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Old English Riddling Poems

Class at Faculty of Arts |

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The course will explore a range of Old English texts characterized by broadly defined „riddling“ quality, from riddles „proper“ through lyric to wisdom poetry. Apart from enjoyable guesswork the texts will provide an opportunity to discuss and test the basic issues informing the reading of Old English literature in general: the dependence on, and interplay of, the oral/popular versus literate/literary tradition, with their concomitant features, such as the „agonistically toned“ and participatory way of presenting the objects described (to borrow a phrase from Walter J. Ong) on the one hand and the play with the manuscript form on the other, to name but a few of our concerns. These perspectives will provide a touchstone for testing the often voiced assumption that the riddles afford one of the few opportunities to catch a glimpse of the everyday world and concerns of the Anglo-Saxons, as opposed to the stylized and elite-focused character of the larger part of Old English poetry. Consequently, this course serves also as an introduction to Old English poetry and poetics in general. The initial sessions will also be devoted to helping the participants acquire the basic skills for reading Old English literature in the original.



A selection from the Exeter Book riddles

A selection from Aldhelm´s Enigmata

The Husband´s Message

The Rune Poem

The Exeter Book Maxims


• Irving, Edward B., Jr., "Heroic Experience in the Old English Riddles", in: Old English Shorter Poems: Basic Readings, ed. K. O'Brien O'Keeffe, Garland 1994, 199-212

• McLuhan, Marshall, The Gutenberg Galaxy: The Making of Typographic Man,University of Toronto Press, 1962

• Niles, John D., Old English Enigmatic Poems and the Play of the Texts, Brepols, 2006

• Ong, Walter J., Orality and Literacy: The Technologizing of the Word, Routledge, 1988

• Orchard, Andy, 'Enigma Variations: The Anglo-Saxon Riddle-Tradition', in: Latin Learning And English Lore: Studies in Anglo-Saxon Literature for Michael Lapidge, Katherine O'Brien O'Keeffe and Andy Orchard (eds), University of Toronto Press, 2005, 284-304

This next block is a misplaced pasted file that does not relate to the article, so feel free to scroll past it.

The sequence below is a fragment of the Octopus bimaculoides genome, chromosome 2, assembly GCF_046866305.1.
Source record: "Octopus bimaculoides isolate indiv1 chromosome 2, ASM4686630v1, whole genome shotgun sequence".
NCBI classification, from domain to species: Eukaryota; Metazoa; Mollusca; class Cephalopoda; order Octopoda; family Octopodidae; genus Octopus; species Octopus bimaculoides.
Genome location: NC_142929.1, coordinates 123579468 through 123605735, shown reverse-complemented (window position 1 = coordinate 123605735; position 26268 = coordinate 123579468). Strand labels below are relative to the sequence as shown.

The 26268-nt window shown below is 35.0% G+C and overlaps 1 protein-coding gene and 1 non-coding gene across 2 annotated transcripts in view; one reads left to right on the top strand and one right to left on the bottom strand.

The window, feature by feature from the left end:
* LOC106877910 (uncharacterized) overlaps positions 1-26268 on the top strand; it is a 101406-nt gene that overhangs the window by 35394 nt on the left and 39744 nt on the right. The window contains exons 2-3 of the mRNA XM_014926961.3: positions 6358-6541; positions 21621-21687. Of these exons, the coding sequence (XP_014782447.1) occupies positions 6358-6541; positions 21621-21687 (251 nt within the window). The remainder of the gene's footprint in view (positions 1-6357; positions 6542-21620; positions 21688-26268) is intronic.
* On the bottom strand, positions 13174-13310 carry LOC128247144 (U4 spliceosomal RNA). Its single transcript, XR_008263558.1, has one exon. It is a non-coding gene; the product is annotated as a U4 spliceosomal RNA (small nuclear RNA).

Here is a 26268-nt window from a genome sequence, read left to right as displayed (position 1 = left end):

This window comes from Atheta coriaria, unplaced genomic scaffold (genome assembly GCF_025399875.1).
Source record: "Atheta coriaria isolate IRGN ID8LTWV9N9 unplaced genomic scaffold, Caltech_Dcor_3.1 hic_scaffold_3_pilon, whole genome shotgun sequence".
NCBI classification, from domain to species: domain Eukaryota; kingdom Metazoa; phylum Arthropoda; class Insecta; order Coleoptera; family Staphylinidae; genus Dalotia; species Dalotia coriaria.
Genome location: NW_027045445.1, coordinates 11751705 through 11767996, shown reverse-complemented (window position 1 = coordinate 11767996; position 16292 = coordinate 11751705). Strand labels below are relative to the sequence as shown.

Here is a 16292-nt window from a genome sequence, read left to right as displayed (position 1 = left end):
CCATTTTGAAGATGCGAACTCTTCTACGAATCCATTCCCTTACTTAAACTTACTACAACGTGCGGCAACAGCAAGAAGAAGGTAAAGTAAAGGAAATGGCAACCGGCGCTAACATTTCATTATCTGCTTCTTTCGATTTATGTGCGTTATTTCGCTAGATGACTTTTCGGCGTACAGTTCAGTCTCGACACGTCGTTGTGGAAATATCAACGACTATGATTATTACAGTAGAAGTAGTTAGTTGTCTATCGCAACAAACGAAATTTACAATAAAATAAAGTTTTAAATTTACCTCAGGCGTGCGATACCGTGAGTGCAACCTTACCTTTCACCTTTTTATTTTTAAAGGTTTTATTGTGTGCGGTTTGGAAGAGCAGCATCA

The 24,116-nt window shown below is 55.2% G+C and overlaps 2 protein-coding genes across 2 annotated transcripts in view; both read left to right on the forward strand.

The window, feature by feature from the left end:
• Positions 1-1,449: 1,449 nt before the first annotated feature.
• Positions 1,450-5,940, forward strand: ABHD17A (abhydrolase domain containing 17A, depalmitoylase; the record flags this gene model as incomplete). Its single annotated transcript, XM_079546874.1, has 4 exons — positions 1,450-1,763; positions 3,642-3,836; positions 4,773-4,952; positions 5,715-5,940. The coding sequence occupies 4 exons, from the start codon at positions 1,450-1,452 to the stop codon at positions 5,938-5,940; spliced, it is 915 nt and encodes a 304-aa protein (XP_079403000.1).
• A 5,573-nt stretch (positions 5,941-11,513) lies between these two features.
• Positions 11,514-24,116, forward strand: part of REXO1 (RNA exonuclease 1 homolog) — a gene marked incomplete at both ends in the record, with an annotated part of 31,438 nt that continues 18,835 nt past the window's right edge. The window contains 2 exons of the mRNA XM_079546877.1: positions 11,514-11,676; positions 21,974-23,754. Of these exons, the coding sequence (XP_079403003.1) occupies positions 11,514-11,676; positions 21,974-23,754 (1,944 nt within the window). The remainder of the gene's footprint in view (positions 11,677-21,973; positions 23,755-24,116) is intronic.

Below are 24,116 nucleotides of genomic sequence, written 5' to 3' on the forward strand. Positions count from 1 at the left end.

• Pope, John C., “Paleography and Poetry: Some Solved and Unsolved Problems of the Exeter Book.” In: Medieval Scribes, Manuscripts and Libraries, Essays Presented to N.R. Ker. Edited by M.B. Parkes, and Andrew G. Watson. London: Scolar, 1978. 25-65.

• Steen, Janie, Through the Looking-Glass: Riddles 35 and 40, in Verse and Virtuosity: The Adaptation of Latin Rhetoric in Old English Poetry (Toronto Old English Series, 2008), 89-109

• Williamson, Craig, The Old English Riddles of the Exeter Book, Chapel Hill, 1977


Introduction (about the course, approaching the riddles 1

Approaching the riddles 2 2

Riddles and the heroic 1: heroic subject-matter

Riddles and the heroic 2: heroic perspective 3

Riddles in context: literature of learning 4

Latin and Old English riddles: translation, adaptation, transformation? 5

Riddles of the scriptorium 1 6

Riddles of the scriptorium 2: literary games and Germanic antiquities – runic riddles

Riddles of the scriptorium 3: literary games and Germanic antiquities – Rune Poem 7

Riddles in manuscript context: The Husband’s Message 8

The riddle as formal model: Exeter Maxims

The riddle as conceptual model: The Dream of the Rood


Active participation is of the essence. Students are also expected to give a presentation of 10-15 minutes and submit a paper of 1,000 words for a credit. In addition to that, an essay of 5,000 words should be submitted as a graded paper.

N.B. We will work with originals provided with interlinear gloss and grammatical apparatus. A working knowledge of the basics of Old English and/or the willingness to expend the effort of construing the text with the help of the apparatus provided is necessary (see OBJECTIVES).

Study programmes